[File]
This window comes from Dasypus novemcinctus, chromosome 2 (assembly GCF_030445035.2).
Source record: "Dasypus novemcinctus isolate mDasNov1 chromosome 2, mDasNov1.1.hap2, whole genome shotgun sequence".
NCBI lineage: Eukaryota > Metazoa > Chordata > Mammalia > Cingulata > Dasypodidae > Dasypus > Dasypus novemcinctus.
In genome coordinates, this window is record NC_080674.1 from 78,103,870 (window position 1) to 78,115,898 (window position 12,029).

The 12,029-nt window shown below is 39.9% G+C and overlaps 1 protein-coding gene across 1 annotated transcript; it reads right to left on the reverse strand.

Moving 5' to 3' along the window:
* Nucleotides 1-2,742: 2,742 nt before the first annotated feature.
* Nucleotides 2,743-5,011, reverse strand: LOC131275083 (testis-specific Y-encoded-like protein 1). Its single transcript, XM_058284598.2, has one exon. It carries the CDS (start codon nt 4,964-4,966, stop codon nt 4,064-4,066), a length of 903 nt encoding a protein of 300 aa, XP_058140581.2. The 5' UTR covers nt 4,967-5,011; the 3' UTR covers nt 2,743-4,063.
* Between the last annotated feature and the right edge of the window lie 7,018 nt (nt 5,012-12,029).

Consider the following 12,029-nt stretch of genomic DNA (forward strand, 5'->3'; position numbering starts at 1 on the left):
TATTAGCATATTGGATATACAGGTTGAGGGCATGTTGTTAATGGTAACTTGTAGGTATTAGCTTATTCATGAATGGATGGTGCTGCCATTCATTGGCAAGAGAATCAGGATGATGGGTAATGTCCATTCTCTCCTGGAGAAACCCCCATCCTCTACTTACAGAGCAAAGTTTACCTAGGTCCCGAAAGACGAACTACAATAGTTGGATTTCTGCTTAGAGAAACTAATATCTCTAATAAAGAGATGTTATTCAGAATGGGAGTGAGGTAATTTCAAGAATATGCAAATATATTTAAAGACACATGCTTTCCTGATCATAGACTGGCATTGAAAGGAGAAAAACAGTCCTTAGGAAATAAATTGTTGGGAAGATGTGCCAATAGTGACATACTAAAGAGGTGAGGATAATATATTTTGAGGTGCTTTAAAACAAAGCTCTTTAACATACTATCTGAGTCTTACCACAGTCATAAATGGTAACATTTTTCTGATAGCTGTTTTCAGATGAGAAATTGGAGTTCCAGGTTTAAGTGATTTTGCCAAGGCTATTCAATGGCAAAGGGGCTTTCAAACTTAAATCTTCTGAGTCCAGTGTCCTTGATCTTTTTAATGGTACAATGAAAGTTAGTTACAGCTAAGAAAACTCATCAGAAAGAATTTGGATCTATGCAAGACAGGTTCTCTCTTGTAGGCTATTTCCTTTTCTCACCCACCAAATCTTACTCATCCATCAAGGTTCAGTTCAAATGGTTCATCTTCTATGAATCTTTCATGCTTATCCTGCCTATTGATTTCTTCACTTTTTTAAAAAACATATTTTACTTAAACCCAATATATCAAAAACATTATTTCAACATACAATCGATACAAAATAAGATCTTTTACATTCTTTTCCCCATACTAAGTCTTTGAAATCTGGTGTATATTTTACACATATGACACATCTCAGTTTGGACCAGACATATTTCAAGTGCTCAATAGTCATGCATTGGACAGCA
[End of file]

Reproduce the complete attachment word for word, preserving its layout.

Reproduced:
This window comes from Dasypus novemcinctus, chromosome 2 (assembly GCF_030445035.2).
Source record: "Dasypus novemcinctus isolate mDasNov1 chromosome 2, mDasNov1.1.hap2, whole genome shotgun sequence".
NCBI lineage: Eukaryota > Metazoa > Chordata > Mammalia > Cingulata > Dasypodidae > Dasypus > Dasypus novemcinctus.
In genome coordinates, this window is record NC_080674.1 from 78,103,870 (window position 1) to 78,115,898 (window position 12,029).

The 12,029-nt window shown below is 39.9% G+C and overlaps 1 protein-coding gene across 1 annotated transcript; it reads right to left on the reverse strand.

Moving 5' to 3' along the window:
* Nucleotides 1-2,742: 2,742 nt before the first annotated feature.
* Nucleotides 2,743-5,011, reverse strand: LOC131275083 (testis-specific Y-encoded-like protein 1). Its single transcript, XM_058284598.2, has one exon. It carries the CDS (start codon nt 4,964-4,966, stop codon nt 4,064-4,066), a length of 903 nt encoding a protein of 300 aa, XP_058140581.2. The 5' UTR covers nt 4,967-5,011; the 3' UTR covers nt 2,743-4,063.
* Between the last annotated feature and the right edge of the window lie 7,018 nt (nt 5,012-12,029).

Consider the following 12,029-nt stretch of genomic DNA (forward strand, 5'->3'; position numbering starts at 1 on the left):
TATTAGCATATTGGATATACAGGTTGAGGGCATGTTGTTAATGGTAACTTGTAGGTATTAGCTTATTCATGAATGGATGGTGCTGCCATTCATTGGCAAGAGAATCAGGATGATGGGTAATGTCCATTCTCTCCTGGAGAAACCCCCATCCTCTACTTACAGAGCAAAGTTTACCTAGGTCCCGAAAGACGAACTACAATAGTTGGATTTCTGCTTAGAGAAACTAATATCTCTAATAAAGAGATGTTATTCAGAATGGGAGTGAGGTAATTTCAAGAATATGCAAATATATTTAAAGACACATGCTTTCCTGATCATAGACTGGCATTGAAAGGAGAAAAACAGTCCTTAGGAAATAAATTGTTGGGAAGATGTGCCAATAGTGACATACTAAAGAGGTGAGGATAATATATTTTGAGGTGCTTTAAAACAAAGCTCTTTAACATACTATCTGAGTCTTACCACAGTCATAAATGGTAACATTTTTCTGATAGCTGTTTTCAGATGAGAAATTGGAGTTCCAGGTTTAAGTGATTTTGCCAAGGCTATTCAATGGCAAAGGGGCTTTCAAACTTAAATCTTCTGAGTCCAGTGTCCTTGATCTTTTTAATGGTACAATGAAAGTTAGTTACAGCTAAGAAAACTCATCAGAAAGAATTTGGATCTATGCAAGACAGGTTCTCTCTTGTAGGCTATTTCCTTTTCTCACCCACCAAATCTTACTCATCCATCAAGGTTCAGTTCAAATGGTTCATCTTCTATGAATCTTTCATGCTTATCCTGCCTATTGATTTCTTCACTTTTTTAAAAAACATATTTTACTTAAACCCAATATATCAAAAACATTATTTCAACATACAATCGATACAAAATAAGATCTTTTACATTCTTTTCCCCATACTAAGTCTTTGAAATCTGGTGTATATTTTACACATATGACACATCTCAGTTTGGACCAGACATATTTCAAGTGCTCAATAGTCATGCATTGGACAGCA